concept from modern orthology. Thus we use “word” for want of a better word, and the

scare quotes should be imagined to be there at all times, although they are frequently

omitted for readability! (Consider “into” vs “out of”, “bring around” vs “umbringen”.)

*

An extended abstract based on an earlier version has been submitted for presentation to the

Cognitive Science Society (in accordance with their policy of being of “limited circulation”).

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1.2 What’s in a “measure”?

A primary focus of this paper is the inadequacy of currently used measures such as

Accuracy, True Positive Rate, Precision, F-score, etc. Alternate chance-corrected

measures have been advocated in multiple areas of cognitive, computational and

physical science, and in particular in Psychology in the specific context of

(unsupervised) association learning [1-3], where ΔP is considered “the normative

measure of contingency”.

In parallel, discontent with misleading measures of accuracy was building in

Statistics [4,5], Computational Linguistics [6] and Machine Learning [7] and

extended to the broader Cognitive Science community [8]. Reversions to older

methods such as Kappa and Correlation (and ROC AUC, AUK, etc.) were proposed

and in this paper we explore learning models that directly optimize such measures.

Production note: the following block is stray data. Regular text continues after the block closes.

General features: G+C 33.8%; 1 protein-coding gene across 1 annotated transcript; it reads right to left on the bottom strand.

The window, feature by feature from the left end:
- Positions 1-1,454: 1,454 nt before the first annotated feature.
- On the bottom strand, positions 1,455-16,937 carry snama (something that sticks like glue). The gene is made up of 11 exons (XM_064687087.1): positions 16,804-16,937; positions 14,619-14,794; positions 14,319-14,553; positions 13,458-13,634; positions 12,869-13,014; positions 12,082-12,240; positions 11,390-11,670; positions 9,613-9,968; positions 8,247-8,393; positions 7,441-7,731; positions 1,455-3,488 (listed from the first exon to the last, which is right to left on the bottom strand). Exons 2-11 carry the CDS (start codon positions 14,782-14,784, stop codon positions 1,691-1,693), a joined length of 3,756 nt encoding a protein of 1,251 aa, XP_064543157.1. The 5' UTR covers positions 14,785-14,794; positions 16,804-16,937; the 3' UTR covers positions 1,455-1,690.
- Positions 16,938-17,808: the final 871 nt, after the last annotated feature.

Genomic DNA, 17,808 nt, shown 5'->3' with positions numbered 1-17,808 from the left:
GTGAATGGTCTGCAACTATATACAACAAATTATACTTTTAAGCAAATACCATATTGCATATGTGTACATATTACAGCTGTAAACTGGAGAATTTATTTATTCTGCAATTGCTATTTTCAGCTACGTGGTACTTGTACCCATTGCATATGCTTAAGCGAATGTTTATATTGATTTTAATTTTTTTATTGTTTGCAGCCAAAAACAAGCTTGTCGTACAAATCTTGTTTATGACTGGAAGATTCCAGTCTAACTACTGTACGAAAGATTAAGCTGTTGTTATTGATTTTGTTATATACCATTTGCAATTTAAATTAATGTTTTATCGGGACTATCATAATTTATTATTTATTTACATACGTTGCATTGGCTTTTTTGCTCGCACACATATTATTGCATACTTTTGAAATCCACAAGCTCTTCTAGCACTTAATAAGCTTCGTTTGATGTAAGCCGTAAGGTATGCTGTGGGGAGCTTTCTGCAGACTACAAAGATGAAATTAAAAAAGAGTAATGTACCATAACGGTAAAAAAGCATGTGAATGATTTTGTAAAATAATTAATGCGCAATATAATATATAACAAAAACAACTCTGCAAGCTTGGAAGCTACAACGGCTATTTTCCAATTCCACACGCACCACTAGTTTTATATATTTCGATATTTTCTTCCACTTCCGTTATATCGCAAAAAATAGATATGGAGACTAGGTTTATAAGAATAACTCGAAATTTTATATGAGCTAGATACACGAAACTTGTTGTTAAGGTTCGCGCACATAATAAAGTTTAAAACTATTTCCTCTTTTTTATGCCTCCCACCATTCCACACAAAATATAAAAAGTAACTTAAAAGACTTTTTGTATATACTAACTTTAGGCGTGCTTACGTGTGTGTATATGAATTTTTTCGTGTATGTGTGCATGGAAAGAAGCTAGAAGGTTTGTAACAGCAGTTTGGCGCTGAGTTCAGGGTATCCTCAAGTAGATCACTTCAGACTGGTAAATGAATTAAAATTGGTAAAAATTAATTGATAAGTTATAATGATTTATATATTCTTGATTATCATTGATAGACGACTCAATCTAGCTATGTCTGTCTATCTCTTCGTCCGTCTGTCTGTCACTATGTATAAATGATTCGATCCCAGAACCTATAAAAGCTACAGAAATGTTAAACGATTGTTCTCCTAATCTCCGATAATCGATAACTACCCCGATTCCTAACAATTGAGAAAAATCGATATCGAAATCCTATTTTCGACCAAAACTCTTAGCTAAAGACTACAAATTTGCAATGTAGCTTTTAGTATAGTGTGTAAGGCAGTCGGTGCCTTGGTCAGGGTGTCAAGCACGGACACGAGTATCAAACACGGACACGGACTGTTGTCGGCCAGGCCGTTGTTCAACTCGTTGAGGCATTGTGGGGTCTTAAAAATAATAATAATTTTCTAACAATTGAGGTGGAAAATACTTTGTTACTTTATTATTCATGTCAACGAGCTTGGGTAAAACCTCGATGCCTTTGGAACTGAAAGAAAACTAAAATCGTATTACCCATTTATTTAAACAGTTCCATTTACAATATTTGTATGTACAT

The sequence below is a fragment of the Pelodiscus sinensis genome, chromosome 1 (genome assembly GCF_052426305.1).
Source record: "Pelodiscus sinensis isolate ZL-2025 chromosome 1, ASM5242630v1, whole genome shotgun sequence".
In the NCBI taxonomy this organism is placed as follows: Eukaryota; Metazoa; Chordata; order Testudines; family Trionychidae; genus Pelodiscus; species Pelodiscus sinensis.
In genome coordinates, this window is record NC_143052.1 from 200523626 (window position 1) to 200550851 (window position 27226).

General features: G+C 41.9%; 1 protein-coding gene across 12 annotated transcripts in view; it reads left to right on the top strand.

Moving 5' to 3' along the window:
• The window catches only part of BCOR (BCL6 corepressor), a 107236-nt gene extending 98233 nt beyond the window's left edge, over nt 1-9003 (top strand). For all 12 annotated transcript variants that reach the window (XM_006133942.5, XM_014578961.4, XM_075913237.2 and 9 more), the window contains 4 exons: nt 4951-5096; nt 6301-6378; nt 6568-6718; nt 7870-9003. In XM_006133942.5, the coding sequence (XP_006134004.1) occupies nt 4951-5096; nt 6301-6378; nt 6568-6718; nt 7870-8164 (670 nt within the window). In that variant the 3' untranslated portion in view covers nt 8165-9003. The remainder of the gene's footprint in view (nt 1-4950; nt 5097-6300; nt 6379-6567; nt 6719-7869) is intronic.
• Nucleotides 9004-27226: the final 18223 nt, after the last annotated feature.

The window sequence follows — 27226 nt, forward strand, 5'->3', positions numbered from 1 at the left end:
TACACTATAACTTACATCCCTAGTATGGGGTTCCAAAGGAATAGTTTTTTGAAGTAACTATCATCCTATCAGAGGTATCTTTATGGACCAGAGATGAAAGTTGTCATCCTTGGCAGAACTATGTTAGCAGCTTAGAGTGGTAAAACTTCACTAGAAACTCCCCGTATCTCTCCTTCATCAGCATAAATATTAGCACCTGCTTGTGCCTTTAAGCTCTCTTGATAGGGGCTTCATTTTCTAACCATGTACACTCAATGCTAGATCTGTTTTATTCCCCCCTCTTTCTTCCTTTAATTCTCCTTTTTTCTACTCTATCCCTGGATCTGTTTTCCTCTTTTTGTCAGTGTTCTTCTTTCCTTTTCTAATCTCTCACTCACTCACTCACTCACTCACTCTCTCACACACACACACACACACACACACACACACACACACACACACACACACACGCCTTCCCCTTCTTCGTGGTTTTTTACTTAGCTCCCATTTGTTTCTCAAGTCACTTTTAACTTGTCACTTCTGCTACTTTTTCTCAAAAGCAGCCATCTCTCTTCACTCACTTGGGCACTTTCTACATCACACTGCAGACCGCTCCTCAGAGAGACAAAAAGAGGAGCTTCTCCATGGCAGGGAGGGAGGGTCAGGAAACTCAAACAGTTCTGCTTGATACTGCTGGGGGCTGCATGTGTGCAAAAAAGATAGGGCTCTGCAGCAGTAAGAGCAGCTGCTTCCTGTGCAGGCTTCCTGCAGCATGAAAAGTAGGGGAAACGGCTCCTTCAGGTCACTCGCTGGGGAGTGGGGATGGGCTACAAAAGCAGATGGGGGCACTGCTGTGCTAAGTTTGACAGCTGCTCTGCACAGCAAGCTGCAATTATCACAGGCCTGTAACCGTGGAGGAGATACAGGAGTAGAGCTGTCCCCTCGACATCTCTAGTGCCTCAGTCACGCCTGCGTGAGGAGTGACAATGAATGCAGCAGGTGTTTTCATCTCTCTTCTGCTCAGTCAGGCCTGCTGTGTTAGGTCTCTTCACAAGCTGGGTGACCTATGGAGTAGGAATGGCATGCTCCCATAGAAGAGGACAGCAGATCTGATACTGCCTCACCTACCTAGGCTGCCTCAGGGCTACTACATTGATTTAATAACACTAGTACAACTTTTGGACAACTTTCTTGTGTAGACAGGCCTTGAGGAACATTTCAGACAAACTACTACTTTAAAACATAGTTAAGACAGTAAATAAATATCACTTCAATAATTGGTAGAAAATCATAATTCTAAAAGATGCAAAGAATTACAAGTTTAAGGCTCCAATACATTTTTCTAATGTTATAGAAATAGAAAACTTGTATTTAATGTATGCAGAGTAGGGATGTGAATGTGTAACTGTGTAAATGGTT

2 Informedness, Correlation & DeltaP

The concept of chance-corrected accuracy measures has been reinvented several times

in several contexts, with some of the most important being Kappa variants [4,5].

This is an ad hoc approach that subtracts from accuracy (Ac) an estimate of the

chance-level accuracy (EAc) and renormalizes to the form of a probability

Κ=(Ac–EAc)/(1–EAc). But different forms of chance estimate, different forms of

normalization, and different generalizations to multiple classes or raters/predictors,

lead to a whole family of Kappa measures of which ΔP turns out to be one, and ΔP’

another [9]. The geometric mean of these two unidirectional measures is correlation,

which is thus a measure of mean association over both directions of an A↔B relation

between events. Perruchet and Pereman [3] focus on an A, B word sequence and

define ΔP as a chance-corrected version of TP = P(B|A), corresponding to Precision

(proportion of events A that predict B correctly), whilst ΔP’ corrects TP’ = P(A|B)

which is better known as TPR, Sensitivity or Recall, meaning the proportion of events